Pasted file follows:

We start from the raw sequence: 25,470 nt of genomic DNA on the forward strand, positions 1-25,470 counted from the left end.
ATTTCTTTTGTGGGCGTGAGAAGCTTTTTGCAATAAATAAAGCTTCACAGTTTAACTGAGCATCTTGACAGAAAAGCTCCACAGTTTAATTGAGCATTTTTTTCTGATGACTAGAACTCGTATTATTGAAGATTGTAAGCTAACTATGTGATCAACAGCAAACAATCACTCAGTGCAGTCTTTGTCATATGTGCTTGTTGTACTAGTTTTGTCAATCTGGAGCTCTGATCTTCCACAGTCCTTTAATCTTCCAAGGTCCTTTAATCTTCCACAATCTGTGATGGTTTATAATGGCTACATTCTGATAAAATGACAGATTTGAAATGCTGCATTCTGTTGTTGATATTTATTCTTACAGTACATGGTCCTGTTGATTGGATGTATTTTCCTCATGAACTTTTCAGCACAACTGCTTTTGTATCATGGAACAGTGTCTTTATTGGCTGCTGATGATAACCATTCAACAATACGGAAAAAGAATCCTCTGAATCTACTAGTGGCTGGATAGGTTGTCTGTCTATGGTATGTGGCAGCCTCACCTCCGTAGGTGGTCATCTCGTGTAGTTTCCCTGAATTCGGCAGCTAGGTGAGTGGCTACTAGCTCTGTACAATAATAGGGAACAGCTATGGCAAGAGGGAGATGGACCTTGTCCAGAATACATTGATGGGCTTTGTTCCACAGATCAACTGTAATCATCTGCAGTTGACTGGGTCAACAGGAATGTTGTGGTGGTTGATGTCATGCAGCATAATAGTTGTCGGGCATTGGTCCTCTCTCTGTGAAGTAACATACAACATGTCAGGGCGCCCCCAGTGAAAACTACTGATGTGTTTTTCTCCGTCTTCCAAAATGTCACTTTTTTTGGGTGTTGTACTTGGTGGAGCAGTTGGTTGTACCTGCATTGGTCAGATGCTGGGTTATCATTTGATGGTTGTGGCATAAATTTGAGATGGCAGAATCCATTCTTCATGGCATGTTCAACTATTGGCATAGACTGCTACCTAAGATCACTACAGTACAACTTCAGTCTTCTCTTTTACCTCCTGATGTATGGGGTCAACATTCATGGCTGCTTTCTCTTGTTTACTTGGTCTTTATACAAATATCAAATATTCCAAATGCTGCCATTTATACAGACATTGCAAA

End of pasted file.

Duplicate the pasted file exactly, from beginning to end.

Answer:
We start from the raw sequence: 25,470 nt of genomic DNA on the forward strand, positions 1-25,470 counted from the left end.
ATTTCTTTTGTGGGCGTGAGAAGCTTTTTGCAATAAATAAAGCTTCACAGTTTAACTGAGCATCTTGACAGAAAAGCTCCACAGTTTAATTGAGCATTTTTTTCTGATGACTAGAACTCGTATTATTGAAGATTGTAAGCTAACTATGTGATCAACAGCAAACAATCACTCAGTGCAGTCTTTGTCATATGTGCTTGTTGTACTAGTTTTGTCAATCTGGAGCTCTGATCTTCCACAGTCCTTTAATCTTCCAAGGTCCTTTAATCTTCCACAATCTGTGATGGTTTATAATGGCTACATTCTGATAAAATGACAGATTTGAAATGCTGCATTCTGTTGTTGATATTTATTCTTACAGTACATGGTCCTGTTGATTGGATGTATTTTCCTCATGAACTTTTCAGCACAACTGCTTTTGTATCATGGAACAGTGTCTTTATTGGCTGCTGATGATAACCATTCAACAATACGGAAAAAGAATCCTCTGAATCTACTAGTGGCTGGATAGGTTGTCTGTCTATGGTATGTGGCAGCCTCACCTCCGTAGGTGGTCATCTCGTGTAGTTTCCCTGAATTCGGCAGCTAGGTGAGTGGCTACTAGCTCTGTACAATAATAGGGAACAGCTATGGCAAGAGGGAGATGGACCTTGTCCAGAATACATTGATGGGCTTTGTTCCACAGATCAACTGTAATCATCTGCAGTTGACTGGGTCAACAGGAATGTTGTGGTGGTTGATGTCATGCAGCATAATAGTTGTCGGGCATTGGTCCTCTCTCTGTGAAGTAACATACAACATGTCAGGGCGCCCCCAGTGAAAACTACTGATGTGTTTTTCTCCGTCTTCCAAAATGTCACTTTTTTTGGGTGTTGTACTTGGTGGAGCAGTTGGTTGTACCTGCATTGGTCAGATGCTGGGTTATCATTTGATGGTTGTGGCATAAATTTGAGATGGCAGAATCCATTCTTCATGGCATGTTCAACTATTGGCATAGACTGCTACCTAAGATCACTACAGTACAACTTCAGTCTTCTCTTTTACCTCCTGATGTATGGGGTCAACATTCATGGCTGCTTTCTCTTGTTTACTTGGTCTTTATACAAATATCAAATATTCCAAATGCTGCCATTTATACAGACATTGCAAA